Michael Wood is hitting out at National after Simon Bridges confirmed it would remove the top tax bracket within the first term if elected.
It comes after leader Christopher Luxon wiggled around the question on Wednesday.
The National Party is proposing changes to the tax brackets to offer relief as the cost of living skyrockets. Luxon has also committed to removing all taxes introduced by Labour since 2017. When asked by AM on Wednesday whether that included the top tax bracket, Luxon wouldn't give a clear answer.
But Bridges cleared it up on AM on Friday. When asked whether the highest bracket was gone under National, Bridges said: "Yes it is in the first term."
His comment came after Labour Minister Michael Wood criticised National's tax plans.
Wood told AM if the top tax rate of 39 percent was removed, he would get a $7000 tax cut while people earning $40,000 would only get an extra $2.15 a week - just over $100 a year.
"I've just done the sums, for someone like me as a Cabinet Minister, if National goes ahead with that I get a $7000 tax cut."
MPs usually earn between $160,000 and $180,000 a year, while Ministers earn between $250,000 and $300,000. The Prime Minister's salary is set at $470,000.
But Bridges hit back at this, saying Wood was suggesting someone earning $80,000 a year was rich.
"What Michael is actually saying is that someone on $80,000 with a family in Auckland is actually rich. That they are doing really well but we actually believe in a cost of living crisis they deserve a grand back, it's not going to make them rich but it will give some meaningful relief."
The proposed tax cuts come amid concern over New Zealand's increasing cost of living. On average Kiwis are spending an extra $4000 and $5000 in the past 12 months on basics such as food, rent and fuel. The majority of the increase is fuel with an extra $678 a year at the pump on average.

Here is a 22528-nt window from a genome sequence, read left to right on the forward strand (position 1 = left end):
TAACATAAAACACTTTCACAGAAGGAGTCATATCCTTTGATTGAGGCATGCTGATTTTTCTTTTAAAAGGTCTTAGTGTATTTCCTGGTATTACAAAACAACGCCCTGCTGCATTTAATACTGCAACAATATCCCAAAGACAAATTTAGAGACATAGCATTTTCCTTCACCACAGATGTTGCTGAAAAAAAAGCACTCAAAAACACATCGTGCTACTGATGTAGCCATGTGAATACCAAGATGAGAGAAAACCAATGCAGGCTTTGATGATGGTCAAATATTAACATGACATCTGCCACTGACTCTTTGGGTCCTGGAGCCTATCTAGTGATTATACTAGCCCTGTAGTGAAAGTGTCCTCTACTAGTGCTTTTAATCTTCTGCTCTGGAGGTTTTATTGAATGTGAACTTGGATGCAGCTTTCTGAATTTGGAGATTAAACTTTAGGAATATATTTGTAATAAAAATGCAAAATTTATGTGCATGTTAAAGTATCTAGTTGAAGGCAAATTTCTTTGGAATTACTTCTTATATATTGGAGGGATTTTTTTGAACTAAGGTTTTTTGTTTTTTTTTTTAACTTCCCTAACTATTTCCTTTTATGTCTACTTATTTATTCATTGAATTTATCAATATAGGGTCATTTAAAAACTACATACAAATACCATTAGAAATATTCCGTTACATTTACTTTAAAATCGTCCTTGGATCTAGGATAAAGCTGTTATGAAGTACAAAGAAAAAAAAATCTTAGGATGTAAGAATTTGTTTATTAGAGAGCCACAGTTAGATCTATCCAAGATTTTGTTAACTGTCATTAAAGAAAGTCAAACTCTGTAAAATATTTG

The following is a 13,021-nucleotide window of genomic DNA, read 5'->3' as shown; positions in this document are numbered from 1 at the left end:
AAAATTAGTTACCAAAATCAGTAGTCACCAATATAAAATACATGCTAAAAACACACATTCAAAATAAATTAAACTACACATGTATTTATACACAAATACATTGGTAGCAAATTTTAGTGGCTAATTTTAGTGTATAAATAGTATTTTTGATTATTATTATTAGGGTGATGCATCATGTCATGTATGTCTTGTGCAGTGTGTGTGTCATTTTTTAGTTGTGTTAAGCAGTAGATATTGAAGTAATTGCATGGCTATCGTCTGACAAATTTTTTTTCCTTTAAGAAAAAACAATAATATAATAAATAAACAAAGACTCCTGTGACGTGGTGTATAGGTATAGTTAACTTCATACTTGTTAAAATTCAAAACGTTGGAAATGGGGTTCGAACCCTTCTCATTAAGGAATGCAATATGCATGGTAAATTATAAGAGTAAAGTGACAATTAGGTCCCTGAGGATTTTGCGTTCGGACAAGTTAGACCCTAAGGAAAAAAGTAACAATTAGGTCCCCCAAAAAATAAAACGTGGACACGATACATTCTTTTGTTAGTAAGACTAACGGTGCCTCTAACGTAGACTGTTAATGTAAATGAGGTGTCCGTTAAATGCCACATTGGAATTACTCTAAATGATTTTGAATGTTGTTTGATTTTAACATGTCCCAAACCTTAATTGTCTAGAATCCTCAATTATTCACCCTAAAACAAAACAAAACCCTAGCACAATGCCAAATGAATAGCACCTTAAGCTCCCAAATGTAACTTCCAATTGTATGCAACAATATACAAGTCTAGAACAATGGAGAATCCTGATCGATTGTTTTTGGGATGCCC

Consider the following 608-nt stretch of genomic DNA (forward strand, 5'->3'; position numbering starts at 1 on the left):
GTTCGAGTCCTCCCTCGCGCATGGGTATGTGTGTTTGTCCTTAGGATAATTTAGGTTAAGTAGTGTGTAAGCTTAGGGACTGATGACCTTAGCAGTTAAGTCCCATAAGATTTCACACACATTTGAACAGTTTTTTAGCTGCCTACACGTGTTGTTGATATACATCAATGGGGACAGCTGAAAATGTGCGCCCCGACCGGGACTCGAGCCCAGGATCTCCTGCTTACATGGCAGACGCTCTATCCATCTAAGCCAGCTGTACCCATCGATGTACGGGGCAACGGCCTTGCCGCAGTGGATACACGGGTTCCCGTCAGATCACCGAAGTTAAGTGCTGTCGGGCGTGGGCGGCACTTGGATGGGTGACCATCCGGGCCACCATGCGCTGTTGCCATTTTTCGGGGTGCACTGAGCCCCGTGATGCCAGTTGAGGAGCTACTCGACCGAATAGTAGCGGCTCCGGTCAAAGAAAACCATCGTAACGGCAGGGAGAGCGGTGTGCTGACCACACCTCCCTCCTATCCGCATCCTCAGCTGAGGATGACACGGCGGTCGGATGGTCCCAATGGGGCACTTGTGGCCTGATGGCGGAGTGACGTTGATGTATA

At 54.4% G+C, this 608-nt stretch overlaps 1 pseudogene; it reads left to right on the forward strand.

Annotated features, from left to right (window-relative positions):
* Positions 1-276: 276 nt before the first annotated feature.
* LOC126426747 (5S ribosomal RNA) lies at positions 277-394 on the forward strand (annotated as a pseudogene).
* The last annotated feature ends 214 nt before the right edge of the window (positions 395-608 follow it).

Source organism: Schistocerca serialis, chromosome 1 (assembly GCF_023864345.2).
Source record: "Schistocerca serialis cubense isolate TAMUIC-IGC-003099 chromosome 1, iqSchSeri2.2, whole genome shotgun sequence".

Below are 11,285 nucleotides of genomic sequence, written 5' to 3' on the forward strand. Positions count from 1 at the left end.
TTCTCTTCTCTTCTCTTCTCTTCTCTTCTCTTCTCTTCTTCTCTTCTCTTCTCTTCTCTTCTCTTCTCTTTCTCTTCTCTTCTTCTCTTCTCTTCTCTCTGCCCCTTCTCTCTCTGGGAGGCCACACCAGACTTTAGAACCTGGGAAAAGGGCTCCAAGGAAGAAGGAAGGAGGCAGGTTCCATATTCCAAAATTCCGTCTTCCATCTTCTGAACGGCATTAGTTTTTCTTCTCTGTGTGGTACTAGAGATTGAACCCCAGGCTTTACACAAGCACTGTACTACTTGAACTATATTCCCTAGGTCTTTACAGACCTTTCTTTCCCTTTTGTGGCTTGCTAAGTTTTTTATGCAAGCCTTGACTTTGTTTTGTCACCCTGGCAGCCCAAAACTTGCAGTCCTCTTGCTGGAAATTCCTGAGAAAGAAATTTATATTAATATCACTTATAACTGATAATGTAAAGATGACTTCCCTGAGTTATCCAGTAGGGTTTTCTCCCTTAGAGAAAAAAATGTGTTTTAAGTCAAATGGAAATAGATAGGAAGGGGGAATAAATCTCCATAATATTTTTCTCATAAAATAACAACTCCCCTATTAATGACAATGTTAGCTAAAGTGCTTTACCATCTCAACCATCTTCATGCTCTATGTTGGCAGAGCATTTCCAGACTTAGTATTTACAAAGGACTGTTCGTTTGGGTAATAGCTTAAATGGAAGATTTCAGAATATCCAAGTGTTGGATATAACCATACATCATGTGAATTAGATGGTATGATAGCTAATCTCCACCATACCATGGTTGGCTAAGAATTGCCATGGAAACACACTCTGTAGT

Luxon told AM on Wednesday changing New Zealand's tax brackets would help struggling families.
Currently Kiwis are taxed 10.5 percent on each dollar earned up to $14,00 a year, 17.5 percent for $14,000 to $48,000 a year, 30 percent for $48,000 to $70,000 a year and 33 percent for $70,000 to $180,000 a year. Labour also introduced a new tax rate in 2020 of 39 percent for income over $180,000 a year.
Luxon also vowed to repeal every extra tax hike or added levy the Labour Government had imposed since 2017, which would include the highest tax rate.
The Government has criticised National's plan saying it would lead to cuts to basic services such as health, education and housing services.
The Government has also refused to call the increasing cost of living a crisis with Prime Minister Jacinda Ardern saying some Kiwis are struggling but she "wouldn't describe it that way".
The sentiment was echoed by Wood who told AM, that language is less important than action.
"What I would say is that it's less important the languages that individual politicians might use and it's more important what we actually do about it.
"What I would absolutely acknowledge is that there are cost of living pressures, real cost of living pressures. We do see those petrol prices, of course, those are driven by international factors. What is important is what we do and that's why our focus is on supporting lower and middle-income earners not big tax cuts for the very wealthiest as National would."